For Maria Kochetkova, I think it's very important that she is paired with a similar sized partner. She's not tall. Could you let us know how SFB is handling this? I do have to say that I waited at the stage door after her ABT Swan Lake performance this summer to congratulate her, something I seldom do, and she looked about 'ten feet tall' and radiantly lovely. She was also an Absolute Sweetheart in the way that she treated Everyone waiting to see her. I'll never forget that. It left an impression with me that even overwhelmed that of her performance, one of the finest I've ever seen.

I'll also look forward to reading your comments about the other dancers. I haven't had a chance to do so, but it seems that you've already seen some very fine performances.

Added:

Simone Messmer will also be making one more appearance Sunday, which I'm sure you already know, Jerry.


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 Post subject: Re: San Francisco Ballet - 2013 New York Season
PostPosted: Mon Oct 21, 2013 6:04 am 
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Location: USA-Switzerland
balletomaniac wrote:
"Buddy....since you....tend to focus on the ballerinas...."

I have mentioned Marcelo a few times.

He's Cool ! :D

Added Comment:

My focus on the ballet world is admittedly on the Ballerina. Yet much of what she does would not be as beautiful, exciting or even possible if it weren't for the often 'invisible' help of her male partner. And some of the 'visible' artistry of the males is incredible.


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 Post subject: Re: San Francisco Ballet - 2013 New York Season
PostPosted: Mon Oct 21, 2013 12:05 pm 
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Sondra Forsyth reviews the October 18, 2013 performance for Broadway World.

Broadway World


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 Post subject: Re: San Francisco Ballet - 2013 New York Season
PostPosted: Tue Oct 22, 2013 3:51 pm 
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Location: New Jersey
San Francisco Ballet
David H. Koch Theater
Lincoln Center
New York, New York

October 18, 2013
“From Foreign Lands,” “Beaux, “Classical Symphony,” “Symphonic Dances”

-- by Jerry Hochman

San Francisco Ballet continued its initial week of repertory programs on Friday with four more New York premieres: “From Foreign Lands,” a new ballet by Alexei Ratmansky; Mark Morris’s 2012 piece, “Beaux,” Yuri Possokhov’s “Classical Symphony,” and “Symphonic Dances,” choreographed in 2012 by Edward Liang. It was another well-chosen program showcasing the breadth and quality of the SFB dancers, marred only by what to me was the excessively self-indulgent piece by Mr. Morris.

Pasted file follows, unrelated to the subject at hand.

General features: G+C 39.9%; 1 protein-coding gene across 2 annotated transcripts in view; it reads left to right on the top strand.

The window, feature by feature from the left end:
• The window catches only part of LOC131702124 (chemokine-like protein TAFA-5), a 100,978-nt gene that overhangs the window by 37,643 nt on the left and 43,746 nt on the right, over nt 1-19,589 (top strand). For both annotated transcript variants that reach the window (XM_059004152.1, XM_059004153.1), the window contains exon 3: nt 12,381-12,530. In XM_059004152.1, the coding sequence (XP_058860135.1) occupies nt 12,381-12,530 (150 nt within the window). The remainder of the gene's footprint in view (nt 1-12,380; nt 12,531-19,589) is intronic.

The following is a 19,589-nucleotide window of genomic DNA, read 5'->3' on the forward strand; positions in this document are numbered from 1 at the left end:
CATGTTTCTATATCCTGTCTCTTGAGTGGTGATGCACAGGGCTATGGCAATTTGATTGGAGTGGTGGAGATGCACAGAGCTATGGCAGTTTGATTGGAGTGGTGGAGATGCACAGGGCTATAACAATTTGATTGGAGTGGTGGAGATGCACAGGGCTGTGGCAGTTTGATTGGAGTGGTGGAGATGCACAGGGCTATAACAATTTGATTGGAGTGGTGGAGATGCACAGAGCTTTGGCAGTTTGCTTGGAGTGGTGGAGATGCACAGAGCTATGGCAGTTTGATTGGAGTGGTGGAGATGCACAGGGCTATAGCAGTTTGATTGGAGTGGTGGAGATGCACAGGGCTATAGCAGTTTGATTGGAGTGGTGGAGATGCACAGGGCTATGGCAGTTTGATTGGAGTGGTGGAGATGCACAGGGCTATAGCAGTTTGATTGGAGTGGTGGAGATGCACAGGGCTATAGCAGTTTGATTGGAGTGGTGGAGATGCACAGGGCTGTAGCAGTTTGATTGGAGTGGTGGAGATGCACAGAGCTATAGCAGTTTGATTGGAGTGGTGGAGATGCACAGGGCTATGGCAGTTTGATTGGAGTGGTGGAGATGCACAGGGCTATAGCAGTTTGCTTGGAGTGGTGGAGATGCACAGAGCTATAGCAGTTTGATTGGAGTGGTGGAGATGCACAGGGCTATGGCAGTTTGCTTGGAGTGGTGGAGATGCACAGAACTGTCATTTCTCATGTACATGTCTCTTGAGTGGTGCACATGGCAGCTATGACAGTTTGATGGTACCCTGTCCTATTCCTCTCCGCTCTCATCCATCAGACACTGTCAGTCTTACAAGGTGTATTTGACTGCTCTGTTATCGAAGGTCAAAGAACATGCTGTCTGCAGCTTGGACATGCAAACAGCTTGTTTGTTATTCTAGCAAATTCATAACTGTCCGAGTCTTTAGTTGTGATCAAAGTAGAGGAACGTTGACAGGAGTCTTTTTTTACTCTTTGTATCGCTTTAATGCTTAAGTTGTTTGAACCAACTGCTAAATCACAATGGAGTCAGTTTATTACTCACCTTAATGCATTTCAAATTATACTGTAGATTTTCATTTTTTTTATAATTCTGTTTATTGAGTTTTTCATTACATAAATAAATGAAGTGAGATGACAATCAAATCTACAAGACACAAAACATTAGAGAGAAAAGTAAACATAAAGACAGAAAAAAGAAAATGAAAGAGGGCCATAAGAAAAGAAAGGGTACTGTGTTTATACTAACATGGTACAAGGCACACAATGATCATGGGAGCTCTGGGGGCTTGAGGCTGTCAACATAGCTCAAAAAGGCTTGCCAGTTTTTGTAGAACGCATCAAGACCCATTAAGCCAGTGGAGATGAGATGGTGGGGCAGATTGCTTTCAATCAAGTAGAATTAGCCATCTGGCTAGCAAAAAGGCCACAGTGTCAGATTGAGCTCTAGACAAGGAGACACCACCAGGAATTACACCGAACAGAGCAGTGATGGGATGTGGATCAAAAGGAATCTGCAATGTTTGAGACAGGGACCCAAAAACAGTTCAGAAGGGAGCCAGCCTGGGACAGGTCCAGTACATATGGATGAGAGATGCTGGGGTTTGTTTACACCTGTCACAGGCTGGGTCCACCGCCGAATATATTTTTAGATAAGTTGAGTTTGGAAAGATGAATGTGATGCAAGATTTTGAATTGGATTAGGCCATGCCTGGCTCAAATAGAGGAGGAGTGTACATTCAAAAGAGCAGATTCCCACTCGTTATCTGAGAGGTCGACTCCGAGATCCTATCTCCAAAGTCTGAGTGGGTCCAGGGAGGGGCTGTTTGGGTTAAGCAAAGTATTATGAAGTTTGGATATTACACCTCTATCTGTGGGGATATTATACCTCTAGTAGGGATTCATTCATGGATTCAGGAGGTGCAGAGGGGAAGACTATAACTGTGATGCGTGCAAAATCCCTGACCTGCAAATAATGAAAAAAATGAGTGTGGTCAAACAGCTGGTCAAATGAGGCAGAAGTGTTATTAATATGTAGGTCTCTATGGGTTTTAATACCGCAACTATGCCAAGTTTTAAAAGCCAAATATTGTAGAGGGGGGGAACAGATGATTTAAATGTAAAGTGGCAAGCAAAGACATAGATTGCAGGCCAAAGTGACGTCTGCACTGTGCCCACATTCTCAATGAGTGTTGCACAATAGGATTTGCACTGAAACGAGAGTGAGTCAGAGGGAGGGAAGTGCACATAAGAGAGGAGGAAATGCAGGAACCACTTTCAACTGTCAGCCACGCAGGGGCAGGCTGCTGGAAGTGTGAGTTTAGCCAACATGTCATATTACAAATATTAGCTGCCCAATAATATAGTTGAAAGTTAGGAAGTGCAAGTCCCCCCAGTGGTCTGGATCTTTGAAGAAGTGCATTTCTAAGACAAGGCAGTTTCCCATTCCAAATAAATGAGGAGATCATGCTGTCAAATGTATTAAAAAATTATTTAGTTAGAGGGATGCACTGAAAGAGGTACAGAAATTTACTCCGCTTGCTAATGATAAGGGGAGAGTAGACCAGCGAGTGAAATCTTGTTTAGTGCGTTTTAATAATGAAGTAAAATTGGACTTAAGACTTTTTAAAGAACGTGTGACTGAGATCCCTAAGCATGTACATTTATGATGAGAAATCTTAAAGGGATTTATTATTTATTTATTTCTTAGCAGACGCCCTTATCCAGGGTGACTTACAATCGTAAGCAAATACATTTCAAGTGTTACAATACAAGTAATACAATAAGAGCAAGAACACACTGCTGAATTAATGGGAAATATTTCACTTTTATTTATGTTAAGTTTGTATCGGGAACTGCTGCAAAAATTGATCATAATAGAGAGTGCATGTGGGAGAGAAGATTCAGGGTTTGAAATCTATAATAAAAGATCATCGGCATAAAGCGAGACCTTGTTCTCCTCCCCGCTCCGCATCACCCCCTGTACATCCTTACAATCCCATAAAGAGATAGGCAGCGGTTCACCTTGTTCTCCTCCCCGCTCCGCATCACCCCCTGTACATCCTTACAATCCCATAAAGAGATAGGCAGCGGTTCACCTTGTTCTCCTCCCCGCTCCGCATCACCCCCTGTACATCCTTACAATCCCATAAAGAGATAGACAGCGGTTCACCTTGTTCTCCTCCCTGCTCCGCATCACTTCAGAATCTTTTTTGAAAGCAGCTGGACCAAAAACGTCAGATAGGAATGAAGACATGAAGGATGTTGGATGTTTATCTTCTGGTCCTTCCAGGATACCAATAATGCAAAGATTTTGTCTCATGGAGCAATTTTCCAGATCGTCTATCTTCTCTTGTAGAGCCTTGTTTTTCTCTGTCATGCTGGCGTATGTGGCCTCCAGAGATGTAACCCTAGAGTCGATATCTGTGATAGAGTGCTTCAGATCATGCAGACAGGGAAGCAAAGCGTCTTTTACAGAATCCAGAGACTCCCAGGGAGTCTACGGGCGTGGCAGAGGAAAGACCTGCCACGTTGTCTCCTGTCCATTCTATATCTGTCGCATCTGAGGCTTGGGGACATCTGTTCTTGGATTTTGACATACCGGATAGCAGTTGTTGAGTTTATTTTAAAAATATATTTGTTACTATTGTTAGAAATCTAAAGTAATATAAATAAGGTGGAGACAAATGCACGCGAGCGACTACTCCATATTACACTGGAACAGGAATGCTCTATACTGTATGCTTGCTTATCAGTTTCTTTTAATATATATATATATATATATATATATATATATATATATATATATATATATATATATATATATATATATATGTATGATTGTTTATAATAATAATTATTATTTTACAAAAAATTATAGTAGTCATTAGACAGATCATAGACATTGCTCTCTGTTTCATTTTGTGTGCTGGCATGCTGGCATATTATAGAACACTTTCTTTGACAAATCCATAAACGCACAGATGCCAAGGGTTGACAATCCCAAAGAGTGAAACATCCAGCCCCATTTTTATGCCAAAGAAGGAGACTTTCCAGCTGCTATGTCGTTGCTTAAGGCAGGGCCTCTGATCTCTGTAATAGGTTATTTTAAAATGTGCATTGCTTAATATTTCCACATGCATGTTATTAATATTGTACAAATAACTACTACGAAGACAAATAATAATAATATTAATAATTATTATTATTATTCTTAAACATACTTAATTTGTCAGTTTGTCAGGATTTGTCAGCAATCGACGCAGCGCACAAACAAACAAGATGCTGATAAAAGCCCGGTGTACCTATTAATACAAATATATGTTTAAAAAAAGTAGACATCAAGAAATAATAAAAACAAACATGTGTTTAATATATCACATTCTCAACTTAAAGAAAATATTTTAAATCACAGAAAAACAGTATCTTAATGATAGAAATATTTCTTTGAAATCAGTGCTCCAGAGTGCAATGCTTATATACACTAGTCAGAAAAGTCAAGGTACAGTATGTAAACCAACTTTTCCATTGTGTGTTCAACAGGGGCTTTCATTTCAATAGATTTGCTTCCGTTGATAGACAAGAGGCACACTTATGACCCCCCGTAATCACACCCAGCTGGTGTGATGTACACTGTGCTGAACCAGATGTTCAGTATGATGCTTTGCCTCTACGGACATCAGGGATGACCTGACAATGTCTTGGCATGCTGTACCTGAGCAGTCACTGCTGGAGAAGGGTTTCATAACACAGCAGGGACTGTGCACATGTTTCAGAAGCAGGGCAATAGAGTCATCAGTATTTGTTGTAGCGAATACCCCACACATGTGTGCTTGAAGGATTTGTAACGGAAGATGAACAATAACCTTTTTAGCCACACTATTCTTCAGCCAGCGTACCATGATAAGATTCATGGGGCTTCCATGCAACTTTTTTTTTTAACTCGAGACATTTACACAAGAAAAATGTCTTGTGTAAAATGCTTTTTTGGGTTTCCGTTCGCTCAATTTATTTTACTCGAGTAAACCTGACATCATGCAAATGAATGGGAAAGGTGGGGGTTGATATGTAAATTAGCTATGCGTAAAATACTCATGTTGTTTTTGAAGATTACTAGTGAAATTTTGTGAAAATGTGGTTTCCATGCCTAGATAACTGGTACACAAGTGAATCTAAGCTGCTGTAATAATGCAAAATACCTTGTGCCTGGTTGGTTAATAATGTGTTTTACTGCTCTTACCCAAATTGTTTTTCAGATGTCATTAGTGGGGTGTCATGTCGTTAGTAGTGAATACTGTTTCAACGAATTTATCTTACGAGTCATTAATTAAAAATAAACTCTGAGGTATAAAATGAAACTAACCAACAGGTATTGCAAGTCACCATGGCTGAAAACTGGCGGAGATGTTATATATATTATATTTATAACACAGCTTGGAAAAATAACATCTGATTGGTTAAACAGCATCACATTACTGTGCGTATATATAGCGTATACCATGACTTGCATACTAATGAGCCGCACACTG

In “Namouna, A Grand Divertissement,” which is currently in New York City Ballet’s repertory, Mr. Ratmansky crafted an extravagant, standalone ballet that is a series of reimagined dances that could have been a divertissement from a lost classical ballet (“Namouna”). As brilliantly crafted as Mr. Ratmansky’s ballets always are, this one missed the mark because each dance looked unfocused, and with no clear connection to each other or to a whole. On the other hand, “From Foreign Lands” is a suite of standalone dances with considerable individual merit, that are connected to each other by an overall theme, but which collectively impress as a divertissement that would look more complete within some unknown larger context.

Each dance, choreographed to the orchestral arrangement of Moritz Moszkowski’s suite, “From Foreign Lands” (Opus 23), is an exploration of a particular national style: Russian, Italian, German, Spanish, Polish and Hungarian. They’re an intermediate step between the divertissements of classical ballets such as “Swan Lake,” and the deeper exploration of national character that Mr. Ratmansky accomplished with “Russian Seasons” for NYCB, eliminating the stereotyping and caricature of the former, but without the depth of the latter. In each, Mr. Ratmansky integrates folk idioms with ballet, adds a considerable dose of his notorious dry wit, and creates a mood.

Except for ‘German’ (which has a more moderated, brooding pace), each of the dances is choreographed at varying degrees of up-beat sparkle, and was executed with panache by the SFB dancers. Of the twelve-member cast that is spread in varying combinations across the six dances, Sasha De Sola and Davit Karapetyan (a particularly engaging pair in the ‘Russian’ dance), Maria Kochetkova and Sarah Van Patten (in ‘Spanish’), Pascal Molat (in 'Italian'), and Simone Messmer (in ‘German’), merit individual praise. Ms. Messmer, making her New York debut with SFB, was magnificent as the woman courted by three danseurs. Somewhat pensive throughout (not inconsistent with the role), she allowed herself to smile toward its end, when she knew she’d nailed it. It was a flawless, triumphant return to the New York stage following her departure in July from American Ballet Theatre.

One additional observation: Ms. De Sola and Ms. Kochetkova, when they were dancing in sync in ‘Russian’, executed Mr. Ratmansky’s steps somewhat differently. For example, Ms. Kochetkova completed her arabesques/attitudes at 90 degrees, and split jumps at 180 degrees, while Ms. De Sola’s legs were noticeably and consistently held higher. Ms. De Sola’s execution was more consistent with the spirited style of the dance, making her appear considerably more engaged and exciting to watch.